According to an international study in the Lancet, one in three cases of dementia could be prevented if more people looked after their brain health throughout life.
It is currently estimated that 47 million people are living with Dementia at the moment. By 2050, This number could reach 131 million people globally.
The study explores the lifestyle factors that play a major role in reducing the risk of dementia and examines the benefits of building a “cognitive reserve”, which means strengthening the brain’s networks so it can continue to function in later life despite damage.
Nine potentially modifiable factors that contribute to the risk of Dementia include –
- Mid-life hearing loss – responsible for 9% of the risk
- Failing to complete secondary education – 8%
- Smoking – 5%
- Failing to seek early treatment for depression – 4%
- Physical inactivity – 3%
- Social isolation – 2%
- High blood pressure – 2%
- Obesity – 1%
- Type 2 diabetes – 1%
Middle aged hearing loss was identified as a major risk. According to the researchers, reduced hearing ability denies people access to a cognitively rich environment and can lead to social isolation and depression among other risk factors that are potentially modifiable. Individuals with untreated hearing loss have a higher risk of accelerated cognitive decline due to withdrawal from social interaction.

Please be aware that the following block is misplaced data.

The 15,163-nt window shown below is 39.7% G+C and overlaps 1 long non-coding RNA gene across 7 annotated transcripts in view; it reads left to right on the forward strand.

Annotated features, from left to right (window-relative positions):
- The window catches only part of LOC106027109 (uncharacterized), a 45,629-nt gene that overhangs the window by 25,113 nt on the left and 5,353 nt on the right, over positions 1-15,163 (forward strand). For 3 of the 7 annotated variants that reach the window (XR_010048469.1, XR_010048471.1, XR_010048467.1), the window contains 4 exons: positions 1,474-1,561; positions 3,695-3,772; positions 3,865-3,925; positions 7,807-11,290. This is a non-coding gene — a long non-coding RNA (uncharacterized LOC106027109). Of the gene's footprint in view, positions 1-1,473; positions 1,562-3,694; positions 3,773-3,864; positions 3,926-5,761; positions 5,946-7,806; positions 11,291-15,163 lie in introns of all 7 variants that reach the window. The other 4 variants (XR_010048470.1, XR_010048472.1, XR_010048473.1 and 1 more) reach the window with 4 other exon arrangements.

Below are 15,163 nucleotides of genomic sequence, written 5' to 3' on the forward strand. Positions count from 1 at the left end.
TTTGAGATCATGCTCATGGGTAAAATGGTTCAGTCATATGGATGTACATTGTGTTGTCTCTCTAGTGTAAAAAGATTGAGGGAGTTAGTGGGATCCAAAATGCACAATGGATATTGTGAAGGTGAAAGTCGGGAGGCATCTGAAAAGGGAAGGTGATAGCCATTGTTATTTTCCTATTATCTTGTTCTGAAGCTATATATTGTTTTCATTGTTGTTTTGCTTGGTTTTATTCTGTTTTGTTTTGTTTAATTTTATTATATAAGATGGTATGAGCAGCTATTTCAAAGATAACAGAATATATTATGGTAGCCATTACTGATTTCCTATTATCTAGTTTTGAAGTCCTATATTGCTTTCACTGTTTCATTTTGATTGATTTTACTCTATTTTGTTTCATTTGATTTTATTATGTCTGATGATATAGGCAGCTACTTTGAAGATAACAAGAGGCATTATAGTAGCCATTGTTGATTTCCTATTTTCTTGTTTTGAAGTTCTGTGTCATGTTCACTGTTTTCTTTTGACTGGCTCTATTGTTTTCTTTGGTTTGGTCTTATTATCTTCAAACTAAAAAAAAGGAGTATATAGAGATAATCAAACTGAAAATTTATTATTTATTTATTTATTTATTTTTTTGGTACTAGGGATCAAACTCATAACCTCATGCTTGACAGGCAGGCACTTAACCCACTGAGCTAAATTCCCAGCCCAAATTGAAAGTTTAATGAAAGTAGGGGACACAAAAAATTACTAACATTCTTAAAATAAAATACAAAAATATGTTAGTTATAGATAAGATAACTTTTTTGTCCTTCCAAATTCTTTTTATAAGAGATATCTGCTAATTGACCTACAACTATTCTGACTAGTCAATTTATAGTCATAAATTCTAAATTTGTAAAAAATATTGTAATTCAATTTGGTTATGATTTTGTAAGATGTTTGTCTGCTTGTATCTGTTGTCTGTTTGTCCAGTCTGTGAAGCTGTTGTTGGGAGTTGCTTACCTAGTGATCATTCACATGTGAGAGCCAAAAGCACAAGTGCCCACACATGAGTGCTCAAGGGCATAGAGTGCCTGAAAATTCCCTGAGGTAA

Although dementia is diagnosed in later life, the brain changes usually begin to develop years before. Acting now will vastly improve life for people with dementia and their families and, in doing so, will transform the future of society – Prof Gill Livingston, University College London.
Fortunately, there are many tools available to strengthen our cognitive reserve and steps that we can take to address middle aged hearing loss including use of highly personalised cognition friendly hearing technology, auditory and cognitive brain retraining, clinical mindfulness and meditation to name a few.
We don’t have wait till it’s too late to make positive lifestyle changes and reduce the cognitive load.
Be sure to also check out our a latest interview on Cognition and Hearing Loss in the next edition August/September edition of the Marylebone Journal.